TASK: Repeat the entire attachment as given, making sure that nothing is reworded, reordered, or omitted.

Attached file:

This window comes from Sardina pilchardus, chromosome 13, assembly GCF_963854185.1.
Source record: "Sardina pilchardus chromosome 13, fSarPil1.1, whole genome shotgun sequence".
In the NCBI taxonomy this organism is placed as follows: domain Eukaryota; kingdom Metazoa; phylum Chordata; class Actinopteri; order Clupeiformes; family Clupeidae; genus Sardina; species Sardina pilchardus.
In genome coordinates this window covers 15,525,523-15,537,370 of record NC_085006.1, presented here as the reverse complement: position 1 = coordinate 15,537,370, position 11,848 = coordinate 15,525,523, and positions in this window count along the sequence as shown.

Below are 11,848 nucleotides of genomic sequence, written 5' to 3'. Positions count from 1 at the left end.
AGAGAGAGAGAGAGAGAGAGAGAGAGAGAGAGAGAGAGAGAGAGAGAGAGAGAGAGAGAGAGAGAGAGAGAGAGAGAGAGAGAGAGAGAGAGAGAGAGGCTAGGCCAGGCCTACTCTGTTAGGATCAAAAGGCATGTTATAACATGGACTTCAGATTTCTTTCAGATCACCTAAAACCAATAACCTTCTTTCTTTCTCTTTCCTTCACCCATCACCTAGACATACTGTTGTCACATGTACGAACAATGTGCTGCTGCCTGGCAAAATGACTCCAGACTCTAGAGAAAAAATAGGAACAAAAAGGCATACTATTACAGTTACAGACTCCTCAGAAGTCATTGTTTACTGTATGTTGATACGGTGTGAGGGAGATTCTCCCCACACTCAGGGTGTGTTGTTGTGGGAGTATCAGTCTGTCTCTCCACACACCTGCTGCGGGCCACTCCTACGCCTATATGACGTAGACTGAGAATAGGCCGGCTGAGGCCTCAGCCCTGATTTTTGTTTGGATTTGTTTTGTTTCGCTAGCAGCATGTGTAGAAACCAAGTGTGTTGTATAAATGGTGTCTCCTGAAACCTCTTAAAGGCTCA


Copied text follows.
This window comes from Sardina pilchardus, chromosome 13, assembly GCF_963854185.1.
Source record: "Sardina pilchardus chromosome 13, fSarPil1.1, whole genome shotgun sequence".
In the NCBI taxonomy this organism is placed as follows: domain Eukaryota; kingdom Metazoa; phylum Chordata; class Actinopteri; order Clupeiformes; family Clupeidae; genus Sardina; species Sardina pilchardus.
In genome coordinates this window covers 15,525,523-15,537,370 of record NC_085006.1, presented here as the reverse complement: position 1 = coordinate 15,537,370, position 11,848 = coordinate 15,525,523, and positions in this window count along the sequence as shown.

Below are 11,848 nucleotides of genomic sequence, written 5' to 3'. Positions count from 1 at the left end.
AGAGAGAGAGAGAGAGAGAGAGAGAGAGAGAGAGAGAGAGAGAGAGAGAGAGAGAGAGAGAGAGAGAGAGAGAGAGAGAGAGAGAGAGAGAGAGAGAGGCTAGGCCAGGCCTACTCTGTTAGGATCAAAAGGCATGTTATAACATGGACTTCAGATTTCTTTCAGATCACCTAAAACCAATAACCTTCTTTCTTTCTCTTTCCTTCACCCATCACCTAGACATACTGTTGTCACATGTACGAACAATGTGCTGCTGCCTGGCAAAATGACTCCAGACTCTAGAGAAAAAATAGGAACAAAAAGGCATACTATTACAGTTACAGACTCCTCAGAAGTCATTGTTTACTGTATGTTGATACGGTGTGAGGGAGATTCTCCCCACACTCAGGGTGTGTTGTTGTGGGAGTATCAGTCTGTCTCTCCACACACCTGCTGCGGGCCACTCCTACGCCTATATGACGTAGACTGAGAATAGGCCGGCTGAGGCCTCAGCCCTGATTTTTGTTTGGATTTGTTTTGTTTCGCTAGCAGCATGTGTAGAAACCAAGTGTGTTGTATAAATGGTGTCTCCTGAAACCTCTTAAAGGCTCA